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County moves to create more balanced tax ratio between residential and non-residential

Since 2009, non-residential properties have been taxed at three times the rate of residential properties.
Rocky View County approved several land redesignations at its Oct. 13 meeting.

Rocky View County (RVC) councillors debated a newly proposed policy at the Nov. 14 meeting that could influence how municipal taxes are collected in the future.

The “Municipal Tax Ratio Policy” provided council with a “strategic direction on the long-term viability of the County through maintenance of a balanced tax ratio.” 

The point of the tax ratio is to more evenly distribute the tax burden between residential and non-residential assessment classes, according to the report provided to council. 

Since 2009, non-residential properties have been taxed at three times the rate of residential properties, even though the total of non-residential properties is two times smaller than their residential counterparts. 

The taxes collected by the County from non-residential properties have accounted for 59 per cent of the total municipal tax collected in the county, even though they’re far outnumbered by residential properties. This unbalanced ratio is what the County hopes will be fixed by the new policy.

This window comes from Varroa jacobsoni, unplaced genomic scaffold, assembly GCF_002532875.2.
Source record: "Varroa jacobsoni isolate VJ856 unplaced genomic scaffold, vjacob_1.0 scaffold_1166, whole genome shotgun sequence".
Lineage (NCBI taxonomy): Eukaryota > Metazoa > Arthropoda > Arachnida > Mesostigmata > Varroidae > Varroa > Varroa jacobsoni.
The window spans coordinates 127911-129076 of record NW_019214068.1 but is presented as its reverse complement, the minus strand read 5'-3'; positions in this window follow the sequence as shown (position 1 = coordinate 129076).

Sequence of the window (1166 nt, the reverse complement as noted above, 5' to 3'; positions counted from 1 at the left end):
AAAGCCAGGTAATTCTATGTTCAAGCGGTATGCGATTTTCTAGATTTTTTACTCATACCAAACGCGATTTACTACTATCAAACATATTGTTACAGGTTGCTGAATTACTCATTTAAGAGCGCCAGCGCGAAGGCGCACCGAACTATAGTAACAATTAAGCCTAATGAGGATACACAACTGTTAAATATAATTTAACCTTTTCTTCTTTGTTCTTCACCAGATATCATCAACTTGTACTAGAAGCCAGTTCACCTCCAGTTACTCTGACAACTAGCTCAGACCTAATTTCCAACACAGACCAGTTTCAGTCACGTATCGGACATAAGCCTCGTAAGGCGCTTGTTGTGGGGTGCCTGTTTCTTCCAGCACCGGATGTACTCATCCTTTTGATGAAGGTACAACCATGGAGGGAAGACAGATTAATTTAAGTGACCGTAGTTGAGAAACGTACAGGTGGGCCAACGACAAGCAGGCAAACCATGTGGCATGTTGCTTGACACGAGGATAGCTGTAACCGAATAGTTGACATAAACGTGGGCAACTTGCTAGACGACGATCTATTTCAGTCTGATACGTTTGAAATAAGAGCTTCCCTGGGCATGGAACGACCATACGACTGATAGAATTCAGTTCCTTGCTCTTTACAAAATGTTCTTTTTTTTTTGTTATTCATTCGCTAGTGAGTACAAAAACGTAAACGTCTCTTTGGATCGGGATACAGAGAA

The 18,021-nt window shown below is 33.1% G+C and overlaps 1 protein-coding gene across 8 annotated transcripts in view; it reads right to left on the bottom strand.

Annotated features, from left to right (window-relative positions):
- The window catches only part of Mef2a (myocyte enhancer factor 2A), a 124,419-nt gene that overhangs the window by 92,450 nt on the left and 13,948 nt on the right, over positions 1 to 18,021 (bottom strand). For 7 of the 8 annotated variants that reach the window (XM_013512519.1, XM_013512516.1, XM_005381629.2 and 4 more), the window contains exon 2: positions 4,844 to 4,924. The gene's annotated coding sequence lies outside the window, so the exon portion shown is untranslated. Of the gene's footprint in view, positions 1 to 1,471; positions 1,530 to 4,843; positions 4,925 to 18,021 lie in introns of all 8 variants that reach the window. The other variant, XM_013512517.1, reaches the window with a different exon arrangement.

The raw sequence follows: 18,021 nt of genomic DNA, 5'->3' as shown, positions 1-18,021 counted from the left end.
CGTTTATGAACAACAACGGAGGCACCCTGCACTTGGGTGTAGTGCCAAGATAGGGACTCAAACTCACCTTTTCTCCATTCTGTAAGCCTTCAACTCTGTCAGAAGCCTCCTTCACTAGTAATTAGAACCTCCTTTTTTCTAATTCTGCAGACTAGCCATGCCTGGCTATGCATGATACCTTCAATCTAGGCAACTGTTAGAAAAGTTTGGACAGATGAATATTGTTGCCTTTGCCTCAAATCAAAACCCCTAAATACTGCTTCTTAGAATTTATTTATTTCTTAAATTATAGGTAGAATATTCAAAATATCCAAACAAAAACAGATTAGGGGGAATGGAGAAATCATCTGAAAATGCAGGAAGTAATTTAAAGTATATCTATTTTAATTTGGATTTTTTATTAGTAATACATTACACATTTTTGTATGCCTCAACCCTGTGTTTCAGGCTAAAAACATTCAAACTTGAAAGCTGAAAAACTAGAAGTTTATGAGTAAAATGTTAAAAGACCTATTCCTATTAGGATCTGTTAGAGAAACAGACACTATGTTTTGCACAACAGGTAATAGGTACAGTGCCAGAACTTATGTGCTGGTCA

“What we’ve attempted to do is to codify how and why we want to split those rations between residential and non-residential,” said Kent Robinson, the executive director of the County’s Corporate Services Division. 

On an annual basis, the County would implement a yet to be decided ratio that will hopefully balance the tax responsibility more evenly among residential and non-residential and bring the percentage of municipal tax collected from non-residential properties back down to an even 50 per cent. 

However, some on council were skeptical of the policy’s ability to permanently even out the tax collecting playing field. 

“If we put this policy into place, could there not be some pressure from the non-residential community to lower [their] rate?” asked Division 4 Coun. Samanntha Wright. “[That] puts the burden on residential tax payers, which is exactly what we’re not trying to do.” 

Robinson responded by saying that it would ultimately be council’s decision and prerogative to change the tax rate or not. However, he did add that, “taxing the non-residential assessment class at a higher rate is quite common in municipalities.”

Council looked to be largely in support of the policy for adoption, except for Wright, who expressed her concerns. 

“I do think this is a good leaping off point but it does need a bit more work,” she said. “I recognize that my colleagues think this will go ahead, and believe that it should go ahead, but I will not be in support at this time.” 

The rest of council voted in support of the policy and it passed by a vote of 6-1.


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